Major projects update

DOE Smart Grid technology updateMajorProjects

In 2010, ATC was awarded two Department of Energy matching grants to invest in Smart Grid data communication technologies. Those projects are substantially complete. An $11 million grant was used to install additional fiber optic cable and equipment to improve communication between substations and system operations centers. Through the use of overhead and underground fiber optic cable and back-up satellite technology, we have significantly reduced our dependence on leased communication services. This provides more secure and reliable operations and greatly enhances our ability to maintain operations in the event of a widespread telecommunications outage.

A $1 million grant to equip substations with a new technology to monitor the status of the grid has enhanced operators’ ability to analyze real-time events. Phasor measurement units provide a wider, more integrated and time-synchronized view of the transmission system. Thanks in large part to DOE funding, ATC now has more than 90 PMUs in service monitoring data on our entire 345-kV system. This data is being sent to MISO to augment regional operators’ visualization and analysis tools. ATC also has shared data to help interconnected customers analyze events on their systems including generator control issues and customer voltage events.

Pleasant Prairie-Zion Energy Center

Construction began earlier this year on a Multi-Value Project approved by regulators in Wisconsin and Illinois last year. The 5.3 mile, 345-kV line between substations in Pleasant Prairie, Wis., and Zion, Ill., will relieve congestion in the region and provide savings to electric utilities and their customers by enabling the most efficient generators to supply power to the energy market. It also will increase local and regional reliability by providing another high-voltage interconnection between the two states.

Straits HVDC Flow-Control Project

A new substation adjacent to the Straits Substation in St. Ignace, Mich., was placed in service earlier this year. The Mackinac Substation provides another measure of operating flexibility in the area, and is an integral part of a larger project to install a high-voltage, direct current flow‑control device to better manage power flows between Upper and Lower Michigan. The device will allow MISO to control power flow in and out of the Upper Peninsula, helping to accommodate the transmission of renewable wind energy being developed in the west. The flow control device is a less‑expensive and faster solution compared to a portfolio of transmission lines studied as alternatives.

Bay Lake

As currently proposed, Bay Lake is a package of proposals to address a delicate, shifting balance between generation, load and transmission in the northern portion of our service area. The project includes:

North Appleton-Morgan

  • A 345-kV and 138-kV line from the North Appleton Substation in Outagamie County to the Morgan Substation in Oconto County, Wis.
  • A large voltage-control device located near the Amberg Substation in Marinette County, Wis.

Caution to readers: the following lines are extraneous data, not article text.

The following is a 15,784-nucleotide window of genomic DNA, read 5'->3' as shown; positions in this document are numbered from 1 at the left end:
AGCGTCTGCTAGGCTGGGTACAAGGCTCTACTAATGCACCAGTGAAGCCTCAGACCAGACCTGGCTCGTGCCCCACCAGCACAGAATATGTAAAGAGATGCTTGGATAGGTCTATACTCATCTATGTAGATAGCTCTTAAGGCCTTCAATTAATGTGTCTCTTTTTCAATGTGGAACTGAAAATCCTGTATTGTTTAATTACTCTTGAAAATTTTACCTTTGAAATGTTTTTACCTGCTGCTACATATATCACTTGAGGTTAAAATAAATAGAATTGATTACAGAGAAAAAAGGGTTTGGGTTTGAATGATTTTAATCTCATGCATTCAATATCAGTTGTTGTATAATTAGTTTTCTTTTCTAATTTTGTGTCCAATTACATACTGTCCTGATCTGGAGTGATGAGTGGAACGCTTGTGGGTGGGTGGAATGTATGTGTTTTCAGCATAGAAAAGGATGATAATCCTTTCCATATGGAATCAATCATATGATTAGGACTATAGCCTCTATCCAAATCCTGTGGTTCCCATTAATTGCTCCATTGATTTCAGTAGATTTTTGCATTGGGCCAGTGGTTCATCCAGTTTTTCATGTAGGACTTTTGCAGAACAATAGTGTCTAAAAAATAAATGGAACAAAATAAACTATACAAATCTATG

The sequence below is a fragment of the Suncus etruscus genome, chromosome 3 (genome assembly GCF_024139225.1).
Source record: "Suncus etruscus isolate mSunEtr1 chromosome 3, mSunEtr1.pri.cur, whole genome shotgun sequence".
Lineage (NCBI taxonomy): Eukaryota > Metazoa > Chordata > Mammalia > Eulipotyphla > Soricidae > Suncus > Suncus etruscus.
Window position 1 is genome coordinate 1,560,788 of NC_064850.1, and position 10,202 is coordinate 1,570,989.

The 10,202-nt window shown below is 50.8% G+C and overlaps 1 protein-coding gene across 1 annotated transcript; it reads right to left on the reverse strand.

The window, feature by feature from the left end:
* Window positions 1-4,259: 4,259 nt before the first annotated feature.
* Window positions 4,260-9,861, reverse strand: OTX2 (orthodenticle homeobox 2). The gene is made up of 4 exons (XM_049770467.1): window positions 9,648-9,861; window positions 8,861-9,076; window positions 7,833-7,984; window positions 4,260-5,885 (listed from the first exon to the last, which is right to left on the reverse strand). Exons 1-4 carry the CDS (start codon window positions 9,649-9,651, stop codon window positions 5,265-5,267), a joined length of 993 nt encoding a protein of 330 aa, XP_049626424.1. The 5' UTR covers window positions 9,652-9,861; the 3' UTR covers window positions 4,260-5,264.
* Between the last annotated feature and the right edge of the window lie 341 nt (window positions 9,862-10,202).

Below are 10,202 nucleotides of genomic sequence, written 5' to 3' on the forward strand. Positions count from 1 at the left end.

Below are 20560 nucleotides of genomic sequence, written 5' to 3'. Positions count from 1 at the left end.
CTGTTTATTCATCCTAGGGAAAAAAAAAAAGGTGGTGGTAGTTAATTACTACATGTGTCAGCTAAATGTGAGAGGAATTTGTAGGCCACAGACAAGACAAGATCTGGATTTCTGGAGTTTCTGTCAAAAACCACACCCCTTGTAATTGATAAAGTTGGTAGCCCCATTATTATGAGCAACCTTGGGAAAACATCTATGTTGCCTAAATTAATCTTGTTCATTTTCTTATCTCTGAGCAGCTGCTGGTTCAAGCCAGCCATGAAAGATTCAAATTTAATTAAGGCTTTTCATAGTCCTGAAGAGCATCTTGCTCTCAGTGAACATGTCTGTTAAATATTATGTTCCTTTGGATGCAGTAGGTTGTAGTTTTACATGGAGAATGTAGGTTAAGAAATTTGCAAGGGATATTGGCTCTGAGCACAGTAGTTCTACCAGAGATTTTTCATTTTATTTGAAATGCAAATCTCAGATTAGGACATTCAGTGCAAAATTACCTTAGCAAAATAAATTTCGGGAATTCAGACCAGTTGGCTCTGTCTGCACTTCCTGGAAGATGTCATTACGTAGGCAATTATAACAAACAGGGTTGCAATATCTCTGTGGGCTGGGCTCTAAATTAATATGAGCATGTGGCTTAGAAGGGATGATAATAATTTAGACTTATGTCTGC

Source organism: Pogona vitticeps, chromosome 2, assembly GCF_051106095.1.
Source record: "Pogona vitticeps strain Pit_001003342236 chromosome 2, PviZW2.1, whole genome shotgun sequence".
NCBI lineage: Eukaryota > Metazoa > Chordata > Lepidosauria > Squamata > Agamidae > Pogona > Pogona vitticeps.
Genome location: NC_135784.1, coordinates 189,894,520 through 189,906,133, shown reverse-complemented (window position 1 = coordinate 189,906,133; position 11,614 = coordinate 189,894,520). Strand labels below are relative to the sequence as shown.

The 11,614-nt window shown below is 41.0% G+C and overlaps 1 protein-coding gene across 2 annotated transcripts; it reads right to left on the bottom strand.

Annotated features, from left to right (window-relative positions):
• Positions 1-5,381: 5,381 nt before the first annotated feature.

Holmes-Old Mead Road

  • A single 138-kV line from the Holmes Substation in Menominee County to the Old Mead Road Substation in Escanaba, Mich.

MISO approved these projects in 2012. A regulatory application will be filed for the Michigan facilities in fall 2013, and for the Wisconsin facilities in the first quarter of 2014. In-service dates are anticipated to be late 2016 and mid-2017, respectively.

Badger Coulee

ATC and Xcel Energy plan to file a regulatory application with the Public Service Commission of Wisconsin this fall. Badger Coulee also is one of 17 MVPs approved by MISO in late 2011. The 160- to 180-mile, 345-kV line between La Crosse and Dane County areas will deliver reliability, economic and public policy benefits. The project will

  • offset the need for about $160 million in lower‑voltage upgrades in western Wisconsin,
  • provide increased access to the wholesale energy market and could provide up to $259 and $841 million in net economic benefits overthe life of the project and
  • establish another pathway for renewable energy into Wisconsin with a connection to key load centers.
Cardinal Bluffs

Another MVP proposal between Madison, Wis., and Dubuque County, Iowa, is projected to provide benefits that exceed its cost. The 125-mile line would run from the Cardinal Substation to northern Dubuque County. The Cardinal Bluffs Project will improve local and regional reliability, deliver economic benefits by providing greater access to the wholesale market, and enable Iowa to bring more renewable generation to market. The project is a joint venture between ATC and ITC Midwest LLC.

Branch River

The unexpected closure of the Kewaunee Nuclear Station significantly affected our plans for a new 345-kV line in east central Wisconsin. The original Barnhart- Branch River project included two new substations and a 50-mile, 345-kV transmission line to address equipment modifications and an associated increase in generating capacity at the nearby Point Beach Nuclear Plant in Manitowoc County, Wis. Current plans call for building a new Branch River Substation in Manitowoc County and short segments of 345-kV line to tie into the existing network. Additional facilities will be installed at the Point Beach Substation.